You are hiring 60 temporary employees for an upcoming project. The staffing agency recruits and hires a little more than that (we'll say 70) just in case some people don't accept the position or quit in the middle of the project. Then the training sessions are scheduled. New employees are informed that if they want this job, they will need to come to an 8-hour training session on either Superbowl Sunday or Valentine's Day (both of which are on Sundays). On top of that, if there's inclement weather that day and employees cannot leave their home that day, the training session will not be rescheduled. If they cannot attend the session for any reason, their employment is terminated.
Part of me feels that this is completely justified from a business standpoint. After all is said and done, we only want employees that really want to work for us and have shown us that nothing can stop them from getting this job. We only want the best of the best and since there's such a large applicant pool we can do that.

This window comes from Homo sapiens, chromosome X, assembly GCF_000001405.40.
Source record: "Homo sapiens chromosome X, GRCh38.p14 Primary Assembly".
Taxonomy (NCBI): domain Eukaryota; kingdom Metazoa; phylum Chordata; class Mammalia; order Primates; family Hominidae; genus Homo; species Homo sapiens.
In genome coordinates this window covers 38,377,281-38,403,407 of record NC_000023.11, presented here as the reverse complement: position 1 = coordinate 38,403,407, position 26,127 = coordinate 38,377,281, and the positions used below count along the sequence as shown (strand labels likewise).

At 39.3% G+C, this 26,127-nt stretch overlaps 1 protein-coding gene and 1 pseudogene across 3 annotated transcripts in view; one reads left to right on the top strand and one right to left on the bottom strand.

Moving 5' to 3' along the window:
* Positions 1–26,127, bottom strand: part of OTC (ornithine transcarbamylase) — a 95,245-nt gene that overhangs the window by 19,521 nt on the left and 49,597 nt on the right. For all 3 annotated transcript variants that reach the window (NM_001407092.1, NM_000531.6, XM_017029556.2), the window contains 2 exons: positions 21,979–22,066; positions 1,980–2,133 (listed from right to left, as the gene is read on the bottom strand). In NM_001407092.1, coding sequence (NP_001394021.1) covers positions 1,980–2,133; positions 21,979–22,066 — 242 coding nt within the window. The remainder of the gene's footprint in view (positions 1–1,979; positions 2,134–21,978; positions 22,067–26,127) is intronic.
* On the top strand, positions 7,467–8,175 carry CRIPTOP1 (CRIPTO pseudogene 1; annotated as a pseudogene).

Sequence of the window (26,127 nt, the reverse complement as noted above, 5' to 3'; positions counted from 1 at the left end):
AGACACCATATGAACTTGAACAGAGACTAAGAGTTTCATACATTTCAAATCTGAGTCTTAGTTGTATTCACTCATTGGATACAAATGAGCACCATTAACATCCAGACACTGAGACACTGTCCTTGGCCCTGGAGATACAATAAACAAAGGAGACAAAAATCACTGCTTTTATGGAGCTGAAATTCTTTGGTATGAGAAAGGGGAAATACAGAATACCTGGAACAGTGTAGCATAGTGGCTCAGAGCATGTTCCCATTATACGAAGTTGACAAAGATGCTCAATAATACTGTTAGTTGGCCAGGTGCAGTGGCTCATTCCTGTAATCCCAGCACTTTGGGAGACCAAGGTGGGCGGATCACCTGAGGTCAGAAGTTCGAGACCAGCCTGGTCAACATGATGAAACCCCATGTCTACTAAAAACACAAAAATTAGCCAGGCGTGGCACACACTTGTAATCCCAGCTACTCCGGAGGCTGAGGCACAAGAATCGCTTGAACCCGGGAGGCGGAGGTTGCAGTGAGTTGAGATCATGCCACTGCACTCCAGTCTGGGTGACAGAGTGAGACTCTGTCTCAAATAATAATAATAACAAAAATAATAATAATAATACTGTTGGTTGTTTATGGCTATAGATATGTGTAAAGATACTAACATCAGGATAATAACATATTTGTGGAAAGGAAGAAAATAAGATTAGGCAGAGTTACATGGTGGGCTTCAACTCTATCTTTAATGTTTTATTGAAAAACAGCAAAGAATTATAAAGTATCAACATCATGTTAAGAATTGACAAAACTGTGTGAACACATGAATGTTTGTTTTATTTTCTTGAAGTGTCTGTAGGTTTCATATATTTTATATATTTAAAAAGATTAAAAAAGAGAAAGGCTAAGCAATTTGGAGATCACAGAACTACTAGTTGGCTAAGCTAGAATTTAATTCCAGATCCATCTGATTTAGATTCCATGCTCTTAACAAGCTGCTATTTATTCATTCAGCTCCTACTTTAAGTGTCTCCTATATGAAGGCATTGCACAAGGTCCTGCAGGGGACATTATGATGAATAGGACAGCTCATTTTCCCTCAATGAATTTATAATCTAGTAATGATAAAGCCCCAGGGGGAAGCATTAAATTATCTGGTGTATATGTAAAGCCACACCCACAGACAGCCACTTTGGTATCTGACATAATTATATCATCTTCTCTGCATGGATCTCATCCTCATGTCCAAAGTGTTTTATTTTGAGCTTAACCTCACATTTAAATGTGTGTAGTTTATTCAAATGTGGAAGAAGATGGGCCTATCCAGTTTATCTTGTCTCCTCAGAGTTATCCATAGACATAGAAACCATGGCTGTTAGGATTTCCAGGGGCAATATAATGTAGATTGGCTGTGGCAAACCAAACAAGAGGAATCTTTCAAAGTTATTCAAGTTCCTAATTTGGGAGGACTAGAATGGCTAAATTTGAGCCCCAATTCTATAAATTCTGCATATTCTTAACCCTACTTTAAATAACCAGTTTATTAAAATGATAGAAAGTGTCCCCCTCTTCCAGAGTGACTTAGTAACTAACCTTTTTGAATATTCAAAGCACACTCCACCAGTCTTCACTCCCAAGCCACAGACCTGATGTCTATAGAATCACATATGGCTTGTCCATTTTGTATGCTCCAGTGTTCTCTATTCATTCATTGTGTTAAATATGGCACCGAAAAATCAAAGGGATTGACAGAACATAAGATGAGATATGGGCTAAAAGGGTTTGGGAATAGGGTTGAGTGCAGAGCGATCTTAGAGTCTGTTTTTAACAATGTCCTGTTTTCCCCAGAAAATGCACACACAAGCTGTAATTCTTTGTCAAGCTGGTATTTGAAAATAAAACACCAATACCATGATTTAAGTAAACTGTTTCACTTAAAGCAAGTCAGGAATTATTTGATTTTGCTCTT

But I overheard a coworker say something to the effect of "Well, they're all so desperate for a job that they'll come anyways" in regards to new employees coming to a training session during/after a snow storm. It hit me as terribly insensitive. These are real people too. I pride myself in being able to see both sides of a situation and when I looked at it from each side I didn't like what I saw. From the employee's perspective I saw a hard-ass employer who doesn't care about its employees' lives outside of the job (there's no rule stating employers can't be considerate). From the employer's perspective I saw selecting for only the most desperate individuals looking for work.

I really don't think that it's good hiring practice to select only the most desperate applicants. Desperate does not equal the best. Some of my best staff have not been good because they were desperate; they were good because they were interested and they showed me they were interested. There are better ways of selecting the best of the best who really want this job. We should be giving every applicant a fair chance at showing us their stuff. We should be weeding out based on lack of results during or after a training period, not leaving it to circumstance.

What do you all think? Any Hiring Managers out there who deal with these issues? Can we be nice or considerate to applicants and still test their dedication to the job? Would you rather hire someone who is so desperate for the job they'll show up no matter what or someone who you know you'll get results from when they do show up?